Florida Rules for Certified and Court-Appointed Mediators, Rule 10.420, Conduct of Mediation, (c) Closure, provides “The mediator shall cause the terms of any agreement reached to be memorialized appropriately and discuss with the parties and counsel the process for formalization and implementation of the agreement.”
Florida Rules for Certified and Court-Appointed Mediators, Rule 10.370, Professional Advice Or Opinions, (b) Independent Legal Advice, provides “When a mediator believes a party does not understand or appreciate how an agreement may adversely affect legal rights or obligations, the mediator shall advise the party of the right to seek independent legal counsel.”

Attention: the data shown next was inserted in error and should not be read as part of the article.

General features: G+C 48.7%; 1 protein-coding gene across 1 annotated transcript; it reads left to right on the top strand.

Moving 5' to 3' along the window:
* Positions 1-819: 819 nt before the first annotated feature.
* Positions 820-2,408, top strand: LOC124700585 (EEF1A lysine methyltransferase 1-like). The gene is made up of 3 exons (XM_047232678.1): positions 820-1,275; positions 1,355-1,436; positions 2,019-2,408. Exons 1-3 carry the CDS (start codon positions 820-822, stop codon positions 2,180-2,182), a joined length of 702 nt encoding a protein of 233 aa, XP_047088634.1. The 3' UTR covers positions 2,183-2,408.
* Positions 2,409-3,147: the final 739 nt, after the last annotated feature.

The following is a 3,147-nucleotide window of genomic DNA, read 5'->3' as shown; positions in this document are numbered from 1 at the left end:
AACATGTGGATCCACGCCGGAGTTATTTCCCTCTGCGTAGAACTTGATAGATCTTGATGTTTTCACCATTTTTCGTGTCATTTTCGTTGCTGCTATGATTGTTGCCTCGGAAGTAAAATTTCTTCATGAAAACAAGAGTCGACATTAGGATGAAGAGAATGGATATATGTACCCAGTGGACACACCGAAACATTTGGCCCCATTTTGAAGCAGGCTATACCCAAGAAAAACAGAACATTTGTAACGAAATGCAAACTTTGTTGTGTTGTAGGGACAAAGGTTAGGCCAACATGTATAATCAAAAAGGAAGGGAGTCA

In the Fourth District Court of Appeal case of Matos v. Matos, 2006 Fla. App. LEXIS 1162 [Fla. 4th DCA 2006], the pro se parties went to a lawyer-mediator to work out a “settlement.” The husband moved to enforce the oral “marital settlement agreement.” The mediator testified that the parties came to her after they reached an informal agreement which she was to reduce to writing. Although nothing was in fact written down, the mediator thought that the parties came to an agreement. Moreover, she stated that she was not a constant participant in the negotiations.
There’s much more to the underlying facts in this case, which is worth reading, including domestic violence and financial disclosure issues. The appellate court reversed the final judgment and remanded the case for a new trial on the issue of division of the marital assets and alimony.
What, if anything, might have been different if the parties’ agreement was reduced to writing and the rules above complied with? Given the lawyer-mediator’s testimony, was this really a mediation? What do you think?
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